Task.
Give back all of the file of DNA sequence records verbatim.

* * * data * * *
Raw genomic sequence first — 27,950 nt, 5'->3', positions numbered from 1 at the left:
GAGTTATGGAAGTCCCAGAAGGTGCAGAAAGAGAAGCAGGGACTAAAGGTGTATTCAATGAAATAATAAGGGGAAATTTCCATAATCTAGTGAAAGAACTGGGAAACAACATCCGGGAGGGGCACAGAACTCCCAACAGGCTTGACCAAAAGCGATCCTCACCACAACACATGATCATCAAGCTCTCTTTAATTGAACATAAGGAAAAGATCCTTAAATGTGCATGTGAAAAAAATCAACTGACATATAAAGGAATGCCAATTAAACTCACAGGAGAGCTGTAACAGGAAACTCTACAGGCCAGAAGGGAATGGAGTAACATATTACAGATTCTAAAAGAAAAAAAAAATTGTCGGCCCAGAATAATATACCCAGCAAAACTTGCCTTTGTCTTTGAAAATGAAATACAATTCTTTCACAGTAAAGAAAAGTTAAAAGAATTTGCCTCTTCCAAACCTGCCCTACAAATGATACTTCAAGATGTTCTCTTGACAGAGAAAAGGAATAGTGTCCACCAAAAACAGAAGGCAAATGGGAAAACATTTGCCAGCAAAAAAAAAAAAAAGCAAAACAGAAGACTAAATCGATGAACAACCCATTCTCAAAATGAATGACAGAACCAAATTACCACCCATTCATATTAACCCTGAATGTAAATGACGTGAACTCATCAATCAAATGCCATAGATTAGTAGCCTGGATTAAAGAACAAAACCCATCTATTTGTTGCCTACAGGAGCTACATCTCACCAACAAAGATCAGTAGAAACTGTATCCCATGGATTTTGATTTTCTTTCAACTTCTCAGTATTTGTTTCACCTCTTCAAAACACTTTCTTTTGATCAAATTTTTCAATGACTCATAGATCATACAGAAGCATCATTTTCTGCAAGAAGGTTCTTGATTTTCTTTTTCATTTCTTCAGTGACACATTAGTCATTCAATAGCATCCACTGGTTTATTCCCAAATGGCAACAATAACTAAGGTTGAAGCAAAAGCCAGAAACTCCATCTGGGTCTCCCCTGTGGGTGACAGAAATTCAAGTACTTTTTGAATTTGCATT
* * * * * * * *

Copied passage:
Raw genomic sequence first — 27,950 nt, 5'->3', positions numbered from 1 at the left:
GAGTTATGGAAGTCCCAGAAGGTGCAGAAAGAGAAGCAGGGACTAAAGGTGTATTCAATGAAATAATAAGGGGAAATTTCCATAATCTAGTGAAAGAACTGGGAAACAACATCCGGGAGGGGCACAGAACTCCCAACAGGCTTGACCAAAAGCGATCCTCACCACAACACATGATCATCAAGCTCTCTTTAATTGAACATAAGGAAAAGATCCTTAAATGTGCATGTGAAAAAAATCAACTGACATATAAAGGAATGCCAATTAAACTCACAGGAGAGCTGTAACAGGAAACTCTACAGGCCAGAAGGGAATGGAGTAACATATTACAGATTCTAAAAGAAAAAAAAAATTGTCGGCCCAGAATAATATACCCAGCAAAACTTGCCTTTGTCTTTGAAAATGAAATACAATTCTTTCACAGTAAAGAAAAGTTAAAAGAATTTGCCTCTTCCAAACCTGCCCTACAAATGATACTTCAAGATGTTCTCTTGACAGAGAAAAGGAATAGTGTCCACCAAAAACAGAAGGCAAATGGGAAAACATTTGCCAGCAAAAAAAAAAAAAAGCAAAACAGAAGACTAAATCGATGAACAACCCATTCTCAAAATGAATGACAGAACCAAATTACCACCCATTCATATTAACCCTGAATGTAAATGACGTGAACTCATCAATCAAATGCCATAGATTAGTAGCCTGGATTAAAGAACAAAACCCATCTATTTGTTGCCTACAGGAGCTACATCTCACCAACAAAGATCAGTAGAAACTGTATCCCATGGATTTTGATTTTCTTTCAACTTCTCAGTATTTGTTTCACCTCTTCAAAACACTTTCTTTTGATCAAATTTTTCAATGACTCATAGATCATACAGAAGCATCATTTTCTGCAAGAAGGTTCTTGATTTTCTTTTTCATTTCTTCAGTGACACATTAGTCATTCAATAGCATCCACTGGTTTATTCCCAAATGGCAACAATAACTAAGGTTGAAGCAAAAGCCAGAAACTCCATCTGGGTCTCCCCTGTGGGTGACAGAAATTCAAGTACTTTTTGAATTTGCATT